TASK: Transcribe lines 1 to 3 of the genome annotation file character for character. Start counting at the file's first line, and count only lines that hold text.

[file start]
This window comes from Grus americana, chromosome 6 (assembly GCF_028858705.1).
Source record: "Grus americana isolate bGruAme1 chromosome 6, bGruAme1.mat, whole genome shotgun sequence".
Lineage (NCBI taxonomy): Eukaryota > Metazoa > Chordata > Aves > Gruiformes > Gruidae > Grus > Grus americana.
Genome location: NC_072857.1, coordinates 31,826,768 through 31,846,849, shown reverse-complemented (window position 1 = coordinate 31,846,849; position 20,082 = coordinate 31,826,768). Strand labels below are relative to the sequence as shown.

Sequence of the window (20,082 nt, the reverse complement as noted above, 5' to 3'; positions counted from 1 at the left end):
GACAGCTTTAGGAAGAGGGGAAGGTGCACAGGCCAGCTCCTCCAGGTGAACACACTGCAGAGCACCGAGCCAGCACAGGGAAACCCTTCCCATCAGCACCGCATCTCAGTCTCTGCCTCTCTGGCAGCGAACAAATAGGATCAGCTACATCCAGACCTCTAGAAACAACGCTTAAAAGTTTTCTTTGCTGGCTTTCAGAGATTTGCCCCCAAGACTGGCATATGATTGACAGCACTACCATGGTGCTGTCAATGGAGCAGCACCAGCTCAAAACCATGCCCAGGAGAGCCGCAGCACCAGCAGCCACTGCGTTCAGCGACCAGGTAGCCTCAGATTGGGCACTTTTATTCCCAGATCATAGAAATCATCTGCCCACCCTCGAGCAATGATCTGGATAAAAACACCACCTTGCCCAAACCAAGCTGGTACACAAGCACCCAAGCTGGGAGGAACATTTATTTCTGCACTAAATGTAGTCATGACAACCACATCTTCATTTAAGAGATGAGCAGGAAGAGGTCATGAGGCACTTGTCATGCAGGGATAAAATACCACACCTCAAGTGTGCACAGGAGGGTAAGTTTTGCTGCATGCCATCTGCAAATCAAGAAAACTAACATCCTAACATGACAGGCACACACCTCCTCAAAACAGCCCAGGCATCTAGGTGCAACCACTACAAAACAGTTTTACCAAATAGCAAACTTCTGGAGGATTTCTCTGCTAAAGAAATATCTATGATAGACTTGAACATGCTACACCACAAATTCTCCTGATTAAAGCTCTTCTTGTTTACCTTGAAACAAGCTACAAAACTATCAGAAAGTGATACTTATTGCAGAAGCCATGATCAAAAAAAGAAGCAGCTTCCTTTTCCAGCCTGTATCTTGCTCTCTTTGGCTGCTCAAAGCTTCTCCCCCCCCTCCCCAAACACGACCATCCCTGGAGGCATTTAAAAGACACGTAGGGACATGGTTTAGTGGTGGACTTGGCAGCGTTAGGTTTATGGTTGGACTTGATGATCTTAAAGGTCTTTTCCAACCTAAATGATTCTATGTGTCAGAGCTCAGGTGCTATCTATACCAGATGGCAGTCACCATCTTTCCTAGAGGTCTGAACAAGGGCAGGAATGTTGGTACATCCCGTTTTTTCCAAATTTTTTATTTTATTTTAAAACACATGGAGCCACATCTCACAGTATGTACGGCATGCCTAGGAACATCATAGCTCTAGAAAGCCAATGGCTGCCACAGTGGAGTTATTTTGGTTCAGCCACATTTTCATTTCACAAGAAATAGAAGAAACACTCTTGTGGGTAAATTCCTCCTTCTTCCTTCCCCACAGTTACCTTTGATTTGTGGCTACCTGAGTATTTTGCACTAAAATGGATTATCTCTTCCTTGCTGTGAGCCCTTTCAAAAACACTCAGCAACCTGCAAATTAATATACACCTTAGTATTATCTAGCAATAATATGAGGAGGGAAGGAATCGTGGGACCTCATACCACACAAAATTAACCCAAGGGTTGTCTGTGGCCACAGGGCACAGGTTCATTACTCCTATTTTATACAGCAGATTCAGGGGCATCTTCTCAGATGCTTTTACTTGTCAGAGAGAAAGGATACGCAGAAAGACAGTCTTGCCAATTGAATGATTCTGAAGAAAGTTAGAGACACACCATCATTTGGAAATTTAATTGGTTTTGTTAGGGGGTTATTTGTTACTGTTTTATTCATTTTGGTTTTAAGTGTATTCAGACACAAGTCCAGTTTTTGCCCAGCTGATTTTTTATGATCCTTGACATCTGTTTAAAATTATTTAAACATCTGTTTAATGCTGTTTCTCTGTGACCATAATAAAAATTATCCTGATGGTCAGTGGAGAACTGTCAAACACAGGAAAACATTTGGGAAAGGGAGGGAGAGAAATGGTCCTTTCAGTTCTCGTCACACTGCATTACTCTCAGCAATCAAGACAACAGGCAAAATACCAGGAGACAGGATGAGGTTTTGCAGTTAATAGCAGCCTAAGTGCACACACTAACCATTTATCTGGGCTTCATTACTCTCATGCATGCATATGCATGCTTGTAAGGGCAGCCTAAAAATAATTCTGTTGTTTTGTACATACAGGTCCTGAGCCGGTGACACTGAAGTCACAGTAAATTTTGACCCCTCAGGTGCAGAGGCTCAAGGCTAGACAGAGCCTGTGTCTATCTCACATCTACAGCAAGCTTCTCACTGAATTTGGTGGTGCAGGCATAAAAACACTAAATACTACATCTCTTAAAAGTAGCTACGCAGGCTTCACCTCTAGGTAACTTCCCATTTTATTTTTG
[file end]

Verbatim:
This window comes from Grus americana, chromosome 6 (assembly GCF_028858705.1).
Source record: "Grus americana isolate bGruAme1 chromosome 6, bGruAme1.mat, whole genome shotgun sequence".
Lineage (NCBI taxonomy): Eukaryota > Metazoa > Chordata > Aves > Gruiformes > Gruidae > Grus > Grus americana.